I had thought, like many others, that the Bush administration was simply incompetent in its management of the program (see here). But this wasn’t benign neglect, it was malign neglect.
The entire report [PDF] is worth reading if you can stomach the Administration’s audacity (of hopelessness), but let me pull out some of the highlights:
In retrospect, FutureGen appears to have been nothing more than a public relations ploy for Bush Administration officials to make it appear to the public and the world that the United States was doing something to address global warming despite its refusal to ratify the Kyoto Protocol. When worldwide construction costs went up across the board, neither the White House nor DOE was willing to make the additional financial commitment necessary to keep the project going.
The same can be said of the coal industry.
Secretary Bodman, in particular, strongly disliked FutureGen, and neither President Bush nor any of his White House staff did anything to stop Bodman from killing the original project or restructuring it in a way that was guaranteed to fail. As an assistant to Undersecretary Bud Albright put it during a discussion of restructuring FutureGen:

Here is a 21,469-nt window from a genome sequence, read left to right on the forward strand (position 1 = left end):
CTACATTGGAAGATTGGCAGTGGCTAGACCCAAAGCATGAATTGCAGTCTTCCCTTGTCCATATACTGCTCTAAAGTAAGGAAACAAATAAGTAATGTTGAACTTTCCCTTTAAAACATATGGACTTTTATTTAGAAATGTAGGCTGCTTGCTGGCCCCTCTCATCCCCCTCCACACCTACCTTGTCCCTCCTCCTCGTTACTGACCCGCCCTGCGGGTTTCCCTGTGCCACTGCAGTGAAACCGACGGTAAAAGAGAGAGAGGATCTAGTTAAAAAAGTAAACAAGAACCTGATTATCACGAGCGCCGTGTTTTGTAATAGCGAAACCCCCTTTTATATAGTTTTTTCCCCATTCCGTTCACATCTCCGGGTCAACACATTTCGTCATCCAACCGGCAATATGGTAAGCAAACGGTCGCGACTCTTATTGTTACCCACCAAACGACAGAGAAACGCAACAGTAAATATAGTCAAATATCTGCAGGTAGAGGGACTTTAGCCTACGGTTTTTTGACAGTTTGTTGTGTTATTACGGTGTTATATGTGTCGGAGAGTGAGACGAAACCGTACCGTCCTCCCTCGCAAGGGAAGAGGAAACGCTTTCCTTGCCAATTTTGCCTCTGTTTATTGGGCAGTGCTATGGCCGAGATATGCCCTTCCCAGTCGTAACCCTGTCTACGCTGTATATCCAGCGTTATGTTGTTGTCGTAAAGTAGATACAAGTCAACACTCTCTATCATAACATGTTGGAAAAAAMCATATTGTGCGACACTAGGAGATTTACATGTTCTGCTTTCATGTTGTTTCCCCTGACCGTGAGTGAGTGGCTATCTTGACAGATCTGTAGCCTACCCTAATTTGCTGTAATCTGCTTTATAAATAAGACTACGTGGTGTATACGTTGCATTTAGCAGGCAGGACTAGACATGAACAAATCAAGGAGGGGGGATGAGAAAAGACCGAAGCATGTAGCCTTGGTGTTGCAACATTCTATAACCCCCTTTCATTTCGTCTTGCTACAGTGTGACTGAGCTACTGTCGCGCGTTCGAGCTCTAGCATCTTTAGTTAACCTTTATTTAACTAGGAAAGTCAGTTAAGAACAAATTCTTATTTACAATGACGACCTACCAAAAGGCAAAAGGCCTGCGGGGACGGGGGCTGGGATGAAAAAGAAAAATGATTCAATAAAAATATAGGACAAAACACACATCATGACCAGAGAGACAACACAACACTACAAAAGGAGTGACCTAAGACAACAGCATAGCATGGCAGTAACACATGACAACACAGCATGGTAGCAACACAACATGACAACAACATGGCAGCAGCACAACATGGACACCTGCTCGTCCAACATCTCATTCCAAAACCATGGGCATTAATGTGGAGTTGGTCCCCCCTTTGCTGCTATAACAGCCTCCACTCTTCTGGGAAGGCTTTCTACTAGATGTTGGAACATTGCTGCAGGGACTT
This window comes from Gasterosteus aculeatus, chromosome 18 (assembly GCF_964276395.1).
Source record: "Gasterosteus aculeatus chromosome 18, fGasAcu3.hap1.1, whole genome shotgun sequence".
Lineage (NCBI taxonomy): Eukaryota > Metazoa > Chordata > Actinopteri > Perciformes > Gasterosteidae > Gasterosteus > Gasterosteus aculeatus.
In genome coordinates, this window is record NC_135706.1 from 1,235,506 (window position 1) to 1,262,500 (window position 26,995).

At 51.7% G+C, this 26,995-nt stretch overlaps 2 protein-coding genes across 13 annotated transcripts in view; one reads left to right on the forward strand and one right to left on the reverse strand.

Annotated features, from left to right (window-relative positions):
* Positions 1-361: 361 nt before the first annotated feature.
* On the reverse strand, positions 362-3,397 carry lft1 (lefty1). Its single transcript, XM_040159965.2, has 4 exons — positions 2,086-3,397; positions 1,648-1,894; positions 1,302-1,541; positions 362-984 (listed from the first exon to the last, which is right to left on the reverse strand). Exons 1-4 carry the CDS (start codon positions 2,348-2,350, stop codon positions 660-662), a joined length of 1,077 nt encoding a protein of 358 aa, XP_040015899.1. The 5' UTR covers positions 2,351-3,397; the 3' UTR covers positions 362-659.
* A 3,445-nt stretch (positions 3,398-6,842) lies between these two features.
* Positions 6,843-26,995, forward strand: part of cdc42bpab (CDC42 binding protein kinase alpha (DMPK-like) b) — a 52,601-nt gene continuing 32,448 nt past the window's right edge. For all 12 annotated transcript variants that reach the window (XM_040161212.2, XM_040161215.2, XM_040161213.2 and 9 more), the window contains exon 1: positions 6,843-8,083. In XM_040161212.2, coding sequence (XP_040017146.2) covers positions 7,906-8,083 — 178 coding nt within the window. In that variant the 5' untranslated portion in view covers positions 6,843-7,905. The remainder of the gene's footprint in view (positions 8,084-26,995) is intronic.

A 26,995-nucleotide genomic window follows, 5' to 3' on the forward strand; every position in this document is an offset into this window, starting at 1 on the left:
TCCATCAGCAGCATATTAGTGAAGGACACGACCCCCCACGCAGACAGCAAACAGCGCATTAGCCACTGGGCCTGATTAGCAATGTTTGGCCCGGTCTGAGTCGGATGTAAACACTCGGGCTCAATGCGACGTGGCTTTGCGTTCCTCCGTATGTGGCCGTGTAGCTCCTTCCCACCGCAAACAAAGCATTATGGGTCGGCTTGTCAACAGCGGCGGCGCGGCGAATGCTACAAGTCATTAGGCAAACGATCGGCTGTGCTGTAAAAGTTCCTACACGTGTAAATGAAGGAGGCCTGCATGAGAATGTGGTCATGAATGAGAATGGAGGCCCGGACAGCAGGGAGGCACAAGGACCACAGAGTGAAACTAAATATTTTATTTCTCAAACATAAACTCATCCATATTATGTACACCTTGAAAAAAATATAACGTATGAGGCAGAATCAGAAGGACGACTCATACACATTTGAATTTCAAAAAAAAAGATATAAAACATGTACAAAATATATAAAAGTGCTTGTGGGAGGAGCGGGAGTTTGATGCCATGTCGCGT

“[E]veryone is conveniently forgetting that we’re here b/c [because] S-1 [Secretary Bodman] wants to kill FG as its [sic] currently contemplated with or without a Plan B.”
Hard to believe that the very same month this statment was made, “administration officials were calling it a ‘centerpiece‘ of their strategy for clean coal technologies” (see here).
Bodman’s primary stated reason for killing the original FutureGen plan was that the cost had doubled to $1.8 billion. That was false, and an inexcusable error for the head of a federal agency. Bodman and his staff obtained that number by comparing the cost estimate of $952 million in constant FY 2004 dollars with the “as spent” dollars — which is always higher because it includes normal inflation and other cost increases — that all federal agencies use when estimating the actual cost of multi-year projects such as FutureGen. The Office of Fossil Energy attempted numerous times to explain to DOE’s policy staff the difference between these two numbers, but as Under Secretary Bud Albright’s chief of staff cavalierly explained while preparing talking points for Bodman, “this is not a legal document, it is a communications document. As for whether the escalation costs after 2004 were expected or not, why does that even matter?”
It is difficult to believe that anyone working at the top levels of DOE or the White House, both of which deal with many multi-year clean-up, research and defense projects — particularly someone with Bodman’s business background — did not know the difference between “constant” and “as spent” dollars or even ask how the $1.8 billion figure was obtained. But there is no evidence that anyone asked that basic question.
And it must be added that anybody with even the most basic understanding of what was happening in the energy industry — which presumably includes the secretary of energy and his staff — knew commodity and power plant costs were soaring across the board (see here). So the escalation costs were entirely due to inflation and industry-wide trends.